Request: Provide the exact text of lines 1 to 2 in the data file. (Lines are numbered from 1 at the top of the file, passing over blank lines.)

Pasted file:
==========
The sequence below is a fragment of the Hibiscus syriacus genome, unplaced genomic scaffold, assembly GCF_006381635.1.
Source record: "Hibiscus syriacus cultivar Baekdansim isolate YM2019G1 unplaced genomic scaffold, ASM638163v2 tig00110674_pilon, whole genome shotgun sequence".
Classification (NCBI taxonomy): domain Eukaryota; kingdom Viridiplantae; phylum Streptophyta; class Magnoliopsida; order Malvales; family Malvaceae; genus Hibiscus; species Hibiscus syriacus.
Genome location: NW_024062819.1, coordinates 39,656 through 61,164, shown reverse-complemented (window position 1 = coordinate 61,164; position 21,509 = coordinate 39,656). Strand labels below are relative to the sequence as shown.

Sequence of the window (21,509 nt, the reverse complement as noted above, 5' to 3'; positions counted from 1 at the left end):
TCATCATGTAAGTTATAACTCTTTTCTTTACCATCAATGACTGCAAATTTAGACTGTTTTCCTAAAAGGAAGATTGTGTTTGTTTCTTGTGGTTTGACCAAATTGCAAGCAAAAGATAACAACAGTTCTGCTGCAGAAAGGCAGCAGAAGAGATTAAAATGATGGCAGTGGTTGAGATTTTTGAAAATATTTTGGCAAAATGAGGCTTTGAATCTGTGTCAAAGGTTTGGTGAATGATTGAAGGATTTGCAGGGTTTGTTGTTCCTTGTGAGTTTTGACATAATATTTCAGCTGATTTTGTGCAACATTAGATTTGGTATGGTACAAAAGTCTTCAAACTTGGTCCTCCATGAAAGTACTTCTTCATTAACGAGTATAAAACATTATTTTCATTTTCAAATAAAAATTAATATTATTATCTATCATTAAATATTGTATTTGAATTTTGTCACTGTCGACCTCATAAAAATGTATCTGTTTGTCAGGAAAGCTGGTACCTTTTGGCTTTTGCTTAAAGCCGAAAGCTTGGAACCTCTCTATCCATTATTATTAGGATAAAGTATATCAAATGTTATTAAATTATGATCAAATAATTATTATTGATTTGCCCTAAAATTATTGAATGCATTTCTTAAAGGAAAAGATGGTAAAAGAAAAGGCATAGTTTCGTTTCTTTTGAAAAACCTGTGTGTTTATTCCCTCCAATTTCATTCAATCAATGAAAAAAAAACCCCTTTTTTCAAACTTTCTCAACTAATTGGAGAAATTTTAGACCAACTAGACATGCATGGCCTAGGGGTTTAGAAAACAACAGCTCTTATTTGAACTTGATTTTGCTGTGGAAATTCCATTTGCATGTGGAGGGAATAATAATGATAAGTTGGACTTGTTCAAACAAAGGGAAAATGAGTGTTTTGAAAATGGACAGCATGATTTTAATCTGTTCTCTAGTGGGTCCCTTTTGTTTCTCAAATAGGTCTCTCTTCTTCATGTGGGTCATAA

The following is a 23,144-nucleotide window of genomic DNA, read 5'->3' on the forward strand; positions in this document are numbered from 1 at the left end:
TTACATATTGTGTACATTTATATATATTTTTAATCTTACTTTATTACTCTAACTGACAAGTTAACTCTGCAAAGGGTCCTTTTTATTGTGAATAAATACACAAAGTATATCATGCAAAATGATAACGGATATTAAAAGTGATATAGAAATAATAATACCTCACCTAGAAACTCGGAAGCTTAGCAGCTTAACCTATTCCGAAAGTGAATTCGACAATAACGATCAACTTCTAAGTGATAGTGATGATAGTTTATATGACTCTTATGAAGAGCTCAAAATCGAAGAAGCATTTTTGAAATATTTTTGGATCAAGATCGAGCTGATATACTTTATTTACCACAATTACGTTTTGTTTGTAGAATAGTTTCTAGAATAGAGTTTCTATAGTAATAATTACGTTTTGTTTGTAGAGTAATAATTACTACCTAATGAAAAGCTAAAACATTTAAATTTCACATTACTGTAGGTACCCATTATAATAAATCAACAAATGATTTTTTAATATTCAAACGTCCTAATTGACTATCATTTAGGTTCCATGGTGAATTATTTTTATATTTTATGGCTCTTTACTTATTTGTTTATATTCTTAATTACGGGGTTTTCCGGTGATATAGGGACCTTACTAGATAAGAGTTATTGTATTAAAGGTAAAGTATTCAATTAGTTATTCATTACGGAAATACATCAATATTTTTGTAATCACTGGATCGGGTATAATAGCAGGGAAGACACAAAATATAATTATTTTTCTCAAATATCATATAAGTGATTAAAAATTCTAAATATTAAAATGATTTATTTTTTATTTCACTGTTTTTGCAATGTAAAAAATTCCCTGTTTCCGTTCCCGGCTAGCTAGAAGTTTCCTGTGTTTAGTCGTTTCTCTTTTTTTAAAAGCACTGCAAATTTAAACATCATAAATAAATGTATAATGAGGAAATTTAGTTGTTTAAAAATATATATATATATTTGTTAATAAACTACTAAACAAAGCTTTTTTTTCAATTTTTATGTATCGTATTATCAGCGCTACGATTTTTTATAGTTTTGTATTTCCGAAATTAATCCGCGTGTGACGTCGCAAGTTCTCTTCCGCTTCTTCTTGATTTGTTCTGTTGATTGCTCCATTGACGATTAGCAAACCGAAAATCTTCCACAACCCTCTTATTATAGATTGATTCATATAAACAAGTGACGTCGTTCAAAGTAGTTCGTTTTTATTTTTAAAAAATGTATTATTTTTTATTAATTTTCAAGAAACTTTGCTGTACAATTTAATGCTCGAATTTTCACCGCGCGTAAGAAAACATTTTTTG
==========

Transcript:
The sequence below is a fragment of the Hibiscus syriacus genome, unplaced genomic scaffold, assembly GCF_006381635.1.
Source record: "Hibiscus syriacus cultivar Baekdansim isolate YM2019G1 unplaced genomic scaffold, ASM638163v2 tig00110674_pilon, whole genome shotgun sequence".